The NBA star said that refusing to meet with the president would send a message that the Warriors reject “the things that he’s said and the things that he hasn’t said in the right times -- that we won’t stand for it.” Curry added, “And by acting and not going, hopefully that will inspire some change when it comes to what we tolerate in this country and what is accepted and what we turn a blind eye to.”

    According to the team’s general manager, at that point no decision had been made about whether the Warriors would visit the White House. But the next day, Trump made the decision for them.

    “Going to the White House is considered a great honor for a championship team,” the president tweeted at 8:45 a.m. EST on September 23. “Stephen Curry is hesitating, therefore invitation is withdrawn!”

    Trump’s tweet came roughly 20 minutes after Fox’s Saturday morning program, Fox & Friends Weekend, aired a headline segment about Curry’s reluctance to visit the White House.

    “The Golden State Warriors are preparing to defend their NBA title, but it still remains unclear if they’ll celebrate their championship at the White House,” co-host Griff Jenkins reported. “Star Steph Curry is now making it clear he doesn’t want to go.”

    The network then aired a video clip of Curry saying, “We have an opportunity to send a statement that hopefully encourages unity, encourages us to just appreciate what it means to be American and stand for something.” The segment featured the caption “Curry Wants To Skip White House Visit.”

    The president’s tweet about Curry followed a series of tweets he posted about the defeat of health care legislation in the Senate that track with the network’s programming that morning. The president frequently watches Fox’s programming, especially Fox & Friends and its weekend edition, and tweets reactions to what he sees.

    The White House subsequently blamed Curry, with legislative affairs director Marc Short saying that “he’s the one that injected politics into the invitation,” while the Warriors said in a statement they were “disappointed that we did not have an opportunity during this process to share our views or have open dialogue on issues impacting our communities that we felt would be important to raise.”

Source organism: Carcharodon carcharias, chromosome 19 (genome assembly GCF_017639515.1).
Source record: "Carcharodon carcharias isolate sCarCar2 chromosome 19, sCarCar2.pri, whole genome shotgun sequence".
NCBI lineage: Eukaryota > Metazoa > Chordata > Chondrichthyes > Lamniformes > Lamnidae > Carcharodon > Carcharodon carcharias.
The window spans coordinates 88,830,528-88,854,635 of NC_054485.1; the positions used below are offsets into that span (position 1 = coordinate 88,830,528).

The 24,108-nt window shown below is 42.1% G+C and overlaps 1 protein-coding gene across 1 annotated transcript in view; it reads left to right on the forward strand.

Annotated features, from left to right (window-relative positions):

Trump’s tweet drew a furious response from Curry’s fellow NBA players.

    LeBron James, who has won the NBA Most Valuable Player award four times, called the president a “bum” in a tweet that was retweeted more than 650,000 times.

    The Washington Wizards’ Bradley Beal said the president was “a clown” who should be focused on issues like “Puerto Rico doesn't have water and power.”

    Trump’s criticism of Curry drew special attention because it came the day after the president first lashed out at NFL players who kneel during the national anthem to protest racial inequality and police brutality. Trump demanded that the NFL team owners fire protesting players, creating a firestorm, with more players protesting in response.

    Observers noted that Trump’s attacks on Curry fit a pattern of the president picking fights with black athletes and constantly engaging in divisive commentary.

    “Never in modern times has an occupant of the Oval Office seemed to reject so thoroughly the nostrum that a president’s duty is to bring the country together,” The New York Times' Peter Baker wrote that weekend. “Relentlessly pugnacious, energized by a fight, unwilling to let any slight go unanswered, Mr. Trump has made himself America’s apostle of anger, its deacon of divisiveness.”

    But while the president’s feud with the NFL lasted for months, he has not mentioned Curry on Twitter since his initial comment. 

    This, too, may partly be because of Fox’s programming.

    Fox News fueled Trump’s NFL fight, with the president frequently re-engaging in the battle on Twitter immediately after seeing one of the network’s regular segments about NFL protests over the following weeks and months.

    By contrast, Fox’s coverage of the Curry dispute basically dried up after the first 24 hours, according to Media Matters searches of the Nexis and iQ media databases. This lack of ongoing programming about the feud prevented the feedback loop effect with the president that we saw during his NFL conflict.